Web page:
What it is necessary to understand about the motely crew of Bennite socialists, Trotskyists, Communists and ‘fellow-travellers’ now running Labour is their attitude to Parliamentary Democracy is very different from most.
What they share are three assumptions about how genuine socialist change can happen: Continue reading “The Corbyn Project; why winning is secondary” →
The Conservatives – or rather the Theresa May’s Team Party – published her Manifesto today.
Manifesto’s may seem a bit anachronistic in the age of rolling media but they do still matter, not least because they can be used to beat the House of Lords over the head- “it’s in the Manifesto” – if they get uppity (the ‘Salisbury Convention‘). As I pointed out in a previous post, this might be the only serious impediment to May’s Government after June 8th.
I know hardly anyone actually reads the things, but they do still matter also as they are the prospectus on which we, at least nominally, elect our Governments. Their central messages do percolate through the population.
Continue reading “Not So Much a Manifesto, More Monarch May’s First Proclamation?” →
As the Labour Party Manifesto for the 2017 appears how are we to judge it?
Jeremy Corbyn and his supporters clearly want this to be seen a red-blooded socialism – “there will be a reckoning” in his recent apocalyptic rhetoric.
Oddly, his opponents agree – both his Tory opponents and those within his own party who wish to drag it back to its social democratic tradition. Corbyn’s prospectus will be ‘socialist’.
But will it? Continue reading “Is Corbyn’s Labour Socialist? You judge….” →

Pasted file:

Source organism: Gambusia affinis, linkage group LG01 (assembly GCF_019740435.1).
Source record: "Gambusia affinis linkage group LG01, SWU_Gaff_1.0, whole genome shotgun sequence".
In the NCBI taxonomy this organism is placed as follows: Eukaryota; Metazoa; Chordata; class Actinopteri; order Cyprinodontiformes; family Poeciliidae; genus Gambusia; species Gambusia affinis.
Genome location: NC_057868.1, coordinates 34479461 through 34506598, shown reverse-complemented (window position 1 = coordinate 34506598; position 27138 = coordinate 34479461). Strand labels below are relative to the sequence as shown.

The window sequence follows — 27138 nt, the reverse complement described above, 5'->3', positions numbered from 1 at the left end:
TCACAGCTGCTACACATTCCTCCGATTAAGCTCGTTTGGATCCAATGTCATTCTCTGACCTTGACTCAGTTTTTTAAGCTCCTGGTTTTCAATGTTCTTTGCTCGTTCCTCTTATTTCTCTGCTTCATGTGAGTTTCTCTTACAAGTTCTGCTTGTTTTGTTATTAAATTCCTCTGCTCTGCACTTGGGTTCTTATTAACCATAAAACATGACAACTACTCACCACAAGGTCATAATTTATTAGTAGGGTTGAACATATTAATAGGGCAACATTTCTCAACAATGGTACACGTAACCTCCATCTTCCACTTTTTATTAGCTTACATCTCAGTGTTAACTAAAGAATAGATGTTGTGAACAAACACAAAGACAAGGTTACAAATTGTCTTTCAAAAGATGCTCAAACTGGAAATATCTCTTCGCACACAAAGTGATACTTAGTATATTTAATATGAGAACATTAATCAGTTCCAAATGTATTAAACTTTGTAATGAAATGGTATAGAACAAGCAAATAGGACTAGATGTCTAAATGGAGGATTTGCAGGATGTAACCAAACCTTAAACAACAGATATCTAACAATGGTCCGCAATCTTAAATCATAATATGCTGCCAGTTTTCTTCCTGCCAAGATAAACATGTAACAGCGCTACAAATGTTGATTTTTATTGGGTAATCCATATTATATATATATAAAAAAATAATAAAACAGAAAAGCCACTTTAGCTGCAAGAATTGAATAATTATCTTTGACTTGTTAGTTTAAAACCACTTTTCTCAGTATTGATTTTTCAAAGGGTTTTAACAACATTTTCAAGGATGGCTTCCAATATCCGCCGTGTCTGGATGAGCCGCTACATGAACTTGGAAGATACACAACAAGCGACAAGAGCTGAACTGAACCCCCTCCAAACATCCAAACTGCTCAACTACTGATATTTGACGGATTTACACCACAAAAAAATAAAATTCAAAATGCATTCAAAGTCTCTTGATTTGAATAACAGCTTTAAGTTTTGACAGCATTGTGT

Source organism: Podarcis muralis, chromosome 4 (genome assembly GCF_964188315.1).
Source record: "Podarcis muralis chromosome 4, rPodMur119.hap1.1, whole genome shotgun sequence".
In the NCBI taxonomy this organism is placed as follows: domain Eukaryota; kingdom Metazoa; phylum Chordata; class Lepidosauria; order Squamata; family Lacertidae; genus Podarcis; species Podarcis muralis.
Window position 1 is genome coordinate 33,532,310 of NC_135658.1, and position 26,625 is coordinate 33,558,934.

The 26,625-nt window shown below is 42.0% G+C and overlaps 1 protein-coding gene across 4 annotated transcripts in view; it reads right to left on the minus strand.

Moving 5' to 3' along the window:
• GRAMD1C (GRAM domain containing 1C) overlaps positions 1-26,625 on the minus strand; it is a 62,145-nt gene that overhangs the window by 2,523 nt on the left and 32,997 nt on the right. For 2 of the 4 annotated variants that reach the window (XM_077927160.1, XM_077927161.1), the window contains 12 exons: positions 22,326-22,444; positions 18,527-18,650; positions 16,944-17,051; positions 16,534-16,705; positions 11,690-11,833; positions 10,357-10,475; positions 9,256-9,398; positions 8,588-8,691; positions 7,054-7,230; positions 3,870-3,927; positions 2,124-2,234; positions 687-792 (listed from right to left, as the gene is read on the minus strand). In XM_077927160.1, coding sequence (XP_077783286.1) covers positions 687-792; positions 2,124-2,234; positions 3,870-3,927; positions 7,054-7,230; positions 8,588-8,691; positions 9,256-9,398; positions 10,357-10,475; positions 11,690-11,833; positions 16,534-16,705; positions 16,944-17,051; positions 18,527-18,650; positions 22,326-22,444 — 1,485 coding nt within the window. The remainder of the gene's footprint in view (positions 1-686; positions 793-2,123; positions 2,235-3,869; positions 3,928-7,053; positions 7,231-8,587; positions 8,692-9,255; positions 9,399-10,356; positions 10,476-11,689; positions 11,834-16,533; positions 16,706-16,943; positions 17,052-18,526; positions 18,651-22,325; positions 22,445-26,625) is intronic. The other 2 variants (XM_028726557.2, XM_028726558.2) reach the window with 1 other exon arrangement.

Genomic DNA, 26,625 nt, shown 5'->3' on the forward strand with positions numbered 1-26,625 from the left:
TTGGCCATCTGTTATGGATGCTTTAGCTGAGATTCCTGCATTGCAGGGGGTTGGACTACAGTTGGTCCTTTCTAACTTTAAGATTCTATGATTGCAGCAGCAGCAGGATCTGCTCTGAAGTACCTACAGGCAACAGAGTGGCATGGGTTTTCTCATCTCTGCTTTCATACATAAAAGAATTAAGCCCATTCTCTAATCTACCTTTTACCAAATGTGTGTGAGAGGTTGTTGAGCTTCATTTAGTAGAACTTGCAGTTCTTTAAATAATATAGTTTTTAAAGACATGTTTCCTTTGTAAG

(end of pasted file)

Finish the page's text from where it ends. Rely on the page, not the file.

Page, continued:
Over the past 18 months the Lib Dems have increasingly positioned themselves as “the Party of the 48%”, of Remain and as “the real Opposition” to the Tories hard Brexit.
On the face of it this seems a sensible strategy – trying to do what the SNP did in Scotland after IndyRef – coral the defeated side behind one Party whilst the ‘victors’ remained divided.
Amongst the 48% were large numbers of previous LD voters, some moderate Tories and about two-thirds of Labour voters.
It seemed to be working – in Richmond they overturned a 23,000 Tory majority and defeated Zac Goldsmith using this approach.
But did they get carried away with this initial success and inadvertently limit their own chances, and, probably more significantly, undermined the campaign of resistance to Brexit? Continue reading “Have the Lib Dem’s blown it? Trying to monopolise the Remain vote may have backfired on them and ‘Remain’?” →
Theresa May’s extraordinarily Downing Street statement, it which she threw out wild accusations against various ‘Europeans’ in many ways summed up this General Election.
It is the election about Brexit in which real, actual, material Brexit does not feature.
The simple truth is we have not left the EU and we will not do so until 2019. We are in a “phony war” period in which Brexit has been declared but has not happened. And the main political debate is avoiding what real, actual, Brexit will mean. Continue reading “The General Election About Brexit without Brexit” →